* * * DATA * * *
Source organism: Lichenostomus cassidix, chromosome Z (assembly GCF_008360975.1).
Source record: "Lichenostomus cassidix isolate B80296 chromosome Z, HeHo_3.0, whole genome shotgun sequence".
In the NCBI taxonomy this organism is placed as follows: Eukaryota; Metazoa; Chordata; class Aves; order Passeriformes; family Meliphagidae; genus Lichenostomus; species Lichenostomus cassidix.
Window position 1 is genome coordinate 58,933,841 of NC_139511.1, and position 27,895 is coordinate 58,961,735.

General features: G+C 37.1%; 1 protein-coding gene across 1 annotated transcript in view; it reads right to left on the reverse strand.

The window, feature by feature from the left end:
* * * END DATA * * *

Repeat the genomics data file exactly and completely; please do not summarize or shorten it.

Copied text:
Source organism: Lichenostomus cassidix, chromosome Z (assembly GCF_008360975.1).
Source record: "Lichenostomus cassidix isolate B80296 chromosome Z, HeHo_3.0, whole genome shotgun sequence".
In the NCBI taxonomy this organism is placed as follows: Eukaryota; Metazoa; Chordata; class Aves; order Passeriformes; family Meliphagidae; genus Lichenostomus; species Lichenostomus cassidix.
Window position 1 is genome coordinate 58,933,841 of NC_139511.1, and position 27,895 is coordinate 58,961,735.

General features: G+C 37.1%; 1 protein-coding gene across 1 annotated transcript in view; it reads right to left on the reverse strand.

The window, feature by feature from the left end: